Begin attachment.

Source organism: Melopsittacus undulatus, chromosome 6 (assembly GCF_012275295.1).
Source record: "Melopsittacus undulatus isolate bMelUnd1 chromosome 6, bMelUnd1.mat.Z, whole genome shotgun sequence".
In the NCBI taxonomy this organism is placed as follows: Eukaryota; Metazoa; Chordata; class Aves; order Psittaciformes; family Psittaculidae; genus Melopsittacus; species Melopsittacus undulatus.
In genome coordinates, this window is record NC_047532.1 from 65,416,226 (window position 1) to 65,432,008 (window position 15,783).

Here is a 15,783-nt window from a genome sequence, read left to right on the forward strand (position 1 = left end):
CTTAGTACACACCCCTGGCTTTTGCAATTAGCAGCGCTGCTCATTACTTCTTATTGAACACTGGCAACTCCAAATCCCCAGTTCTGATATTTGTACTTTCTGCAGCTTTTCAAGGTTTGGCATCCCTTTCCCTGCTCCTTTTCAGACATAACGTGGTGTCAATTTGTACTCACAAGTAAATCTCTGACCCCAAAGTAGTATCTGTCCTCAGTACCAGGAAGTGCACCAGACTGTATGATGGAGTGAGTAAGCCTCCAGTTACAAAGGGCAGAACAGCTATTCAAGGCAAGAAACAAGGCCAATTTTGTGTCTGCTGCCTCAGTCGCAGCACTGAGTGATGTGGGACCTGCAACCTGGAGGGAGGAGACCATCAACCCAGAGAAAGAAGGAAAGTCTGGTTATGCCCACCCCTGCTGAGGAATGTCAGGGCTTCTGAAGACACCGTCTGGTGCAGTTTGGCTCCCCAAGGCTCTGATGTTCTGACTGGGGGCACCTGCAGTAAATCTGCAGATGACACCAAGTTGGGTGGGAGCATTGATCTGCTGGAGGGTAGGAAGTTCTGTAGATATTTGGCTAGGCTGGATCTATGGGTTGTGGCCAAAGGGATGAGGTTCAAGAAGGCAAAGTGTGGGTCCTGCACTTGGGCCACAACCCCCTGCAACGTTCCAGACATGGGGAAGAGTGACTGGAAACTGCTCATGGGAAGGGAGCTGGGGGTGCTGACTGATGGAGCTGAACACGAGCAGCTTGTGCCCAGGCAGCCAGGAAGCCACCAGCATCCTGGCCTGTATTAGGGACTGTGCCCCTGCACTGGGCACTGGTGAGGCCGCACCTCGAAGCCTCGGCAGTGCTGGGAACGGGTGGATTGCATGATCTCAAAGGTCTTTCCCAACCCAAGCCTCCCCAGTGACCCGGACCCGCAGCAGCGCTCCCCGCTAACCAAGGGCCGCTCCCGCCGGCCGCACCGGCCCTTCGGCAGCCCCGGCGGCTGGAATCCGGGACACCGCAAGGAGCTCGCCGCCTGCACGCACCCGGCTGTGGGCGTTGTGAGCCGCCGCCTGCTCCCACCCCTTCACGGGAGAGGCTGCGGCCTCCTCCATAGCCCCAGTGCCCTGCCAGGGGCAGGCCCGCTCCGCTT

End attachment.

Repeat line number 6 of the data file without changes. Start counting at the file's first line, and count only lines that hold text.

CTTAGTACACACCCCTGGCTTTTGCAATTAGCAGCGCTGCTCATTACTTCTTATTGAACACTGGCAACTCCAAATCCCCAGTTCTGATATTTGTACTTTCTGCAGCTTTTCAAGGTTTGGCATCCCTTTCCCTGCTCCTTTTCAGACATAACGTGGTGTCAATTTGTACTCACAAGTAAATCTCTGACCCCAAAGTAGTATCTGTCCTCAGTACCAGGAAGTGCACCAGACTGTATGATGGAGTGAGTAAGCCTCCAGTTACAAAGGGCAGAACAGCTATTCAAGGCAAGAAACAAGGCCAATTTTGTGTCTGCTGCCTCAGTCGCAGCACTGAGTGATGTGGGACCTGCAACCTGGAGGGAGGAGACCATCAACCCAGAGAAAGAAGGAAAGTCTGGTTATGCCCACCCCTGCTGAGGAATGTCAGGGCTTCTGAAGACACCGTCTGGTGCAGTTTGGCTCCCCAAGGCTCTGATGTTCTGACTGGGGGCACCTGCAGTAAATCTGCAGATGACACCAAGTTGGGTGGGAGCATTGATCTGCTGGAGGGTAGGAAGTTCTGTAGATATTTGGCTAGGCTGGATCTATGGGTTGTGGCCAAAGGGATGAGGTTCAAGAAGGCAAAGTGTGGGTCCTGCACTTGGGCCACAACCCCCTGCAACGTTCCAGACATGGGGAAGAGTGACTGGAAACTGCTCATGGGAAGGGAGCTGGGGGTGCTGACTGATGGAGCTGAACACGAGCAGCTTGTGCCCAGGCAGCCAGGAAGCCACCAGCATCCTGGCCTGTATTAGGGACTGTGCCCCTGCACTGGGCACTGGTGAGGCCGCACCTCGAAGCCTCGGCAGTGCTGGGAACGGGTGGATTGCATGATCTCAAAGGTCTTTCCCAACCCAAGCCTCCCCAGTGACCCGGACCCGCAGCAGCGCTCCCCGCTAACCAAGGGCCGCTCCCGCCGGCCGCACCGGCCCTTCGGCAGCCCCGGCGGCTGGAATCCGGGACACCGCAAGGAGCTCGCCGCCTGCACGCACCCGGCTGTGGGCGTTGTGAGCCGCCGCCTGCTCCCACCCCTTCACGGGAGAGGCTGCGGCCTCCTCCATAGCCCCAGTGCCCTGCCAGGGGCAGGCCCGCTCCGCTT